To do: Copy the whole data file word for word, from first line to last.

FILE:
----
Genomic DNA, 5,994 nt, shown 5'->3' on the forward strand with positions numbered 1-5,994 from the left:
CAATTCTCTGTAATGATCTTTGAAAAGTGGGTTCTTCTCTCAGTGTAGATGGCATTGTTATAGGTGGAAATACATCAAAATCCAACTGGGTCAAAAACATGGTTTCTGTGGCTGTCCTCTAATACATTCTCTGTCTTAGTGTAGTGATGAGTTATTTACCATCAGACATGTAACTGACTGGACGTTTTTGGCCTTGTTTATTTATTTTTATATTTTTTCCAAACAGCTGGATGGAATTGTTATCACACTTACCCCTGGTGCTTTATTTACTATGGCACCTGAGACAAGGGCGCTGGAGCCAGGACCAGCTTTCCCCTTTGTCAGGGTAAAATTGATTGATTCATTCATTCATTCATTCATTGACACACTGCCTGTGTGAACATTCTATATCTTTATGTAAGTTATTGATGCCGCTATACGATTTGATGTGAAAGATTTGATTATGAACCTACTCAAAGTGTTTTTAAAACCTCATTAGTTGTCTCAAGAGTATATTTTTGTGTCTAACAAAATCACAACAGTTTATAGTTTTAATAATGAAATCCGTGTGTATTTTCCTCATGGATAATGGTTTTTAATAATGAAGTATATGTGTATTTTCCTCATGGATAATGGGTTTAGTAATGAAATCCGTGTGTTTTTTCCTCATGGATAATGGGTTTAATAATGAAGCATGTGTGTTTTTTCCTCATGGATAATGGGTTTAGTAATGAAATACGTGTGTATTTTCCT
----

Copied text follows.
Genomic DNA, 5,994 nt, shown 5'->3' on the forward strand with positions numbered 1-5,994 from the left:
CAATTCTCTGTAATGATCTTTGAAAAGTGGGTTCTTCTCTCAGTGTAGATGGCATTGTTATAGGTGGAAATACATCAAAATCCAACTGGGTCAAAAACATGGTTTCTGTGGCTGTCCTCTAATACATTCTCTGTCTTAGTGTAGTGATGAGTTATTTACCATCAGACATGTAACTGACTGGACGTTTTTGGCCTTGTTTATTTATTTTTATATTTTTTCCAAACAGCTGGATGGAATTGTTATCACACTTACCCCTGGTGCTTTATTTACTATGGCACCTGAGACAAGGGCGCTGGAGCCAGGACCAGCTTTCCCCTTTGTCAGGGTAAAATTGATTGATTCATTCATTCATTCATTCATTGACACACTGCCTGTGTGAACATTCTATATCTTTATGTAAGTTATTGATGCCGCTATACGATTTGATGTGAAAGATTTGATTATGAACCTACTCAAAGTGTTTTTAAAACCTCATTAGTTGTCTCAAGAGTATATTTTTGTGTCTAACAAAATCACAACAGTTTATAGTTTTAATAATGAAATCCGTGTGTATTTTCCTCATGGATAATGGTTTTTAATAATGAAGTATATGTGTATTTTCCTCATGGATAATGGGTTTAGTAATGAAATCCGTGTGTTTTTTCCTCATGGATAATGGGTTTAATAATGAAGCATGTGTGTTTTTTCCTCATGGATAATGGGTTTAGTAATGAAATACGTGTGTATTTTCCT